In his latest PharmaBoardroom piece, John Singer looks at Biogen’s marketing campaign for its new Alzheimer’s drug, extending and linking the controversy to the grander strategic themes reshaping the ‘drug market’ as a whole, including the impact of the internet on cognitive change, the unmet need for a different premise for “strategy” itself, and the call for new economic thinking.
Using direct-to-consumer marketing to create demand for prescription drugs sits at the centre of the discursive war the pharmaceutical industry as a whole is fighting with the world around the “value-based pricing” of its products. Despite the great supporting trunk of the industry’s worldview being crosscut with amazing speed and efficiency, drug companies continue to take refuge in a remnant context, a view of identify and approach that no longer fits with the digital age.
For more than a century, most Western companies have been working under a Fordist model of mass production and consumption, where industrial capitalism positions ‘promote-and-push product’ squarely at the centre of commerce. The purpose put into the machine is managing brand.
It’s an entrenched mode of being.
This is a premise of strategy that, up until recently, achieved a sort of benign balance in the friction between contending interests of market and consumer and government. And there’s an entire industry subsystem — of marketing and media advisors, stock analysts, media companies, business schools, digital platforms and advertising and public relations agencies that comprise a nearly $300 billion economy in its own right — whose revenue models, and the professional fates of executives, are still wed to preserving it.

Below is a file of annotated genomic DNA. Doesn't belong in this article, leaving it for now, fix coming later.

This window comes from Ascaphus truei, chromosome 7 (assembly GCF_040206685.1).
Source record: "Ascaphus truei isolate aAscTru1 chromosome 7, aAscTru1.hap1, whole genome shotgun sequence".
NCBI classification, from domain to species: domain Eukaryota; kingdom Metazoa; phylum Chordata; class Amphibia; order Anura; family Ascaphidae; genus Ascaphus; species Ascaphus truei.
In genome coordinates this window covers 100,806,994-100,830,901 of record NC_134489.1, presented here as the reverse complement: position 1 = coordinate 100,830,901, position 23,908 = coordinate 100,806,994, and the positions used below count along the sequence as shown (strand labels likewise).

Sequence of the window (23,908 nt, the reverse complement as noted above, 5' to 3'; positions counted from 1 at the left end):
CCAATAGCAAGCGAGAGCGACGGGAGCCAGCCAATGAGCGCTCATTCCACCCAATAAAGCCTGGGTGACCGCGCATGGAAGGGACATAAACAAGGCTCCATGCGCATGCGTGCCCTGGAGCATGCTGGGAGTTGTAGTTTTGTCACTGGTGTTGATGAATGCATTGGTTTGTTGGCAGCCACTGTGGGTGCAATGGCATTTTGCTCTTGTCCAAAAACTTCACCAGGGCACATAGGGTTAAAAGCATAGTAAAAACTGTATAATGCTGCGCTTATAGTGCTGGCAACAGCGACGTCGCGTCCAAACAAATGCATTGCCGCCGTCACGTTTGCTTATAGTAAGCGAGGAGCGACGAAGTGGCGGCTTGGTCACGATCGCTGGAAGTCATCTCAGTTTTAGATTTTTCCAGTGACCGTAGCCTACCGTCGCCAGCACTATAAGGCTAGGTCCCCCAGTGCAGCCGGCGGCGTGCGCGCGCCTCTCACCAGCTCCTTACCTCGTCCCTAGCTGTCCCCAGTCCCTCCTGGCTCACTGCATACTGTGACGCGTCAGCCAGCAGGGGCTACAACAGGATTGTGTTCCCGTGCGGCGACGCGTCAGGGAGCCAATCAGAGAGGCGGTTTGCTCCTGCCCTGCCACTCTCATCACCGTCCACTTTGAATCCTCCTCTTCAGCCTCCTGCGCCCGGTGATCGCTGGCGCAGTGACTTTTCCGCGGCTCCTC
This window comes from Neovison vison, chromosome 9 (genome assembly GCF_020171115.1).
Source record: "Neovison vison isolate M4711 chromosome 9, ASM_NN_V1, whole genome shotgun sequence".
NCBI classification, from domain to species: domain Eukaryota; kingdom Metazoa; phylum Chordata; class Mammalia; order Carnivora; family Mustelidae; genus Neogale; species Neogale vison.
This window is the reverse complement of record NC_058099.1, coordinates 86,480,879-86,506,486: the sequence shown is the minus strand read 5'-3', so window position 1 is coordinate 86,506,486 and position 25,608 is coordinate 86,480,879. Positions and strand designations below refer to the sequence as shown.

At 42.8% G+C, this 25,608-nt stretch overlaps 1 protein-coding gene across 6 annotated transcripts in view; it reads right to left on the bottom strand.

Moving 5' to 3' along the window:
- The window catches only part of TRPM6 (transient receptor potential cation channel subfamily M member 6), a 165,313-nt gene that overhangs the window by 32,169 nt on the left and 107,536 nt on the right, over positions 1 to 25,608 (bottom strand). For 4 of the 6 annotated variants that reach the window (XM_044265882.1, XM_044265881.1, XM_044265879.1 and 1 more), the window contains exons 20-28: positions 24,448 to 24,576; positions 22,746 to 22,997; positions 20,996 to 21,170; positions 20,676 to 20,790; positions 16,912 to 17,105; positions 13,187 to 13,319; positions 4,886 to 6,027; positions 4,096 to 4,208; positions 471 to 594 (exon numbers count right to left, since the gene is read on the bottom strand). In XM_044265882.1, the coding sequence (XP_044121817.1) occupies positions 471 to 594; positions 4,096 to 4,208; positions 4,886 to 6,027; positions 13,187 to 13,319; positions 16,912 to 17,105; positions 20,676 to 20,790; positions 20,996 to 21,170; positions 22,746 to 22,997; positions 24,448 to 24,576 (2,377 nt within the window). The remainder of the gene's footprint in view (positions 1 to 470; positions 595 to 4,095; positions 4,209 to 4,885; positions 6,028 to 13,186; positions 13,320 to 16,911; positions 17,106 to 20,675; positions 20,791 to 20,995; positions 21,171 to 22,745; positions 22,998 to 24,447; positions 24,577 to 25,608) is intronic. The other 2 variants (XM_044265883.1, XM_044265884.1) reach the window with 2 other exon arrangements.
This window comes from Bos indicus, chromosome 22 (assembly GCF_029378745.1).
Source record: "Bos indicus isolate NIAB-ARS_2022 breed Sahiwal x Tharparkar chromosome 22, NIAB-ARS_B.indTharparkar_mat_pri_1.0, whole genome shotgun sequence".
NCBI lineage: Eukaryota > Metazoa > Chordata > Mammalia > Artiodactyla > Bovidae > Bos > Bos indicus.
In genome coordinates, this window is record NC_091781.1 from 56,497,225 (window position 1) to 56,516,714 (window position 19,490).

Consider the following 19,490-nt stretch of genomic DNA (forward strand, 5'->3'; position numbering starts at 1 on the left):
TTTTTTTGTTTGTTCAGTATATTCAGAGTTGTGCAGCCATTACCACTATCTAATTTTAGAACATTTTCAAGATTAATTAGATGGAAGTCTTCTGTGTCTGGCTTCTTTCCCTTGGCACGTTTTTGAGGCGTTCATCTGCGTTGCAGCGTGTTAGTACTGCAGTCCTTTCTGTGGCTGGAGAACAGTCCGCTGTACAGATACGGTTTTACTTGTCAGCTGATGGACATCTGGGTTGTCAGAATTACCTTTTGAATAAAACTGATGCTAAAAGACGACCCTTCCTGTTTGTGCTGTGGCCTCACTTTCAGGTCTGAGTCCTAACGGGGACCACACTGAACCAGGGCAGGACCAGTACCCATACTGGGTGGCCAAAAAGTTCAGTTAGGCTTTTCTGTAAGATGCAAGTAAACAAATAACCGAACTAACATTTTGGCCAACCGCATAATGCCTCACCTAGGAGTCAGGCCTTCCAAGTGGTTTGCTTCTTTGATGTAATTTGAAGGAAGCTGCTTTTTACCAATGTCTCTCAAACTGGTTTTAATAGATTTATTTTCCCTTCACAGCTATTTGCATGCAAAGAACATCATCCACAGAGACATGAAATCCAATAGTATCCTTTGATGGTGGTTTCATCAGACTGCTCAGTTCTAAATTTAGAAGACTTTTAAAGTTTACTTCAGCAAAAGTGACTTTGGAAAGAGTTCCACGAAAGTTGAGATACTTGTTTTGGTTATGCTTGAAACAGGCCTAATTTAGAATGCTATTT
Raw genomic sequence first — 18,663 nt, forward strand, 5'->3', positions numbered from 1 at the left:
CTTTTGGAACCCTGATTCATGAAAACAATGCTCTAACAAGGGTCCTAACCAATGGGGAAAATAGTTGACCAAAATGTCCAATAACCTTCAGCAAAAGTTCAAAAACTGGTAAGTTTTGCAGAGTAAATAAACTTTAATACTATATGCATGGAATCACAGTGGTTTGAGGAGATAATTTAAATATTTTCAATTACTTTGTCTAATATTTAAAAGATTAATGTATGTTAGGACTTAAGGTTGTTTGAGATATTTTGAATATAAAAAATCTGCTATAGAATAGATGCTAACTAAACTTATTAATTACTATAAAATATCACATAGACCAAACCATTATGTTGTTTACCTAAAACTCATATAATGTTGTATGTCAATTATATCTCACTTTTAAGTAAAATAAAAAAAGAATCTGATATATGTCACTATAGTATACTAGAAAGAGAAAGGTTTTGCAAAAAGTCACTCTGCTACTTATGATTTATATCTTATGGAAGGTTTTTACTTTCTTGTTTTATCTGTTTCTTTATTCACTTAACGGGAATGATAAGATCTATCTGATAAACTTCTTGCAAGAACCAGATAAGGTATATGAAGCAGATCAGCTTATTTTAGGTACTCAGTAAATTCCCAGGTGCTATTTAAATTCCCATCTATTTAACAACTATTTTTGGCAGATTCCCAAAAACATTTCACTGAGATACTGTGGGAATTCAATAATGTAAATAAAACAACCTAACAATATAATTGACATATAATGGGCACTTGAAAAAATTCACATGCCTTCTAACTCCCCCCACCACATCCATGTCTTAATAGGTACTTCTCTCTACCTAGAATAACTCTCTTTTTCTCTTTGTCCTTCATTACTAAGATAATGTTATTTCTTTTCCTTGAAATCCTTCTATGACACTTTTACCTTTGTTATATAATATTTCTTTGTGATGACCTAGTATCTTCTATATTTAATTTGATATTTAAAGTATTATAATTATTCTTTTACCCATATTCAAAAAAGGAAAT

The calcification runs thick, depositing layers of decomposing market theory across mindsets. And as one of the largest advertisers in the overall marketplace, pharmaceutical companies are also affected by the same sort of arterial hardening that keeps the Industrial Age alive and well, its brand managers and leadership teams kinetically-trapped in a belief system that no longer fits a new reality.
The late critic Hugh Kenner called this “patterned energy.”
When Everyone is Swimming in the Shallows
“When Memory Fades” is a disease awareness campaign from Biogen that narrates the story of Jane, a 76-year-old woman who has been diagnosed with mild cognitive impairment due to Alzheimer’s disease. The campaign – a standard companion piece for all pharmaceutical marketing plans, regardless of disease or business category — was created by T Brand, the New York Times’ branded content studio, its digital business unit that “crafts stories that help brands make an impact in the world.”
“When Memory Fades” urges readers to follow Jane’s example in overcoming the stigma associated with cognitive decline and fear of a diagnosis of Alzheimer’s. It includes an online survey that asks questions regarding a person’s cognitive health, and which critics say stokes fear that signs of normal age-related mental decline (like forgetting a word or getting lost) could be indicative of dementia. Even when a person answers that they ‘never’ have symptoms of cognitive decline, the ‘user experience’ of the quiz was intentionally designed to still recommend that a person talks to their doctor if “cognitive screening may be right for you.”
Biogen’s campaign targeting consumers’ concerns over what could be a chance occurrence is drawing criticism from some who see it as a predatory manoeuvre to promote the company’s USD 56,000-per-year treatment that’s embroiled in controversy and concern over its clinical worth.
“I don’t like it,” Matthew Schrag, M.D., an assistant professor of neurology at Vanderbilt University Medical Center, said in an interview in FiercePharma. “Those questions are not based on any legitimate tool to identify mild cognitive impairment, even though it looks that way.”
Operate under the assumption that psychic disintegration – mild cognitive impairment – is a hallmark of our brains on digital, of life as smartphone, where fragmented, dispersed living is wreaking havoc on our neural networks.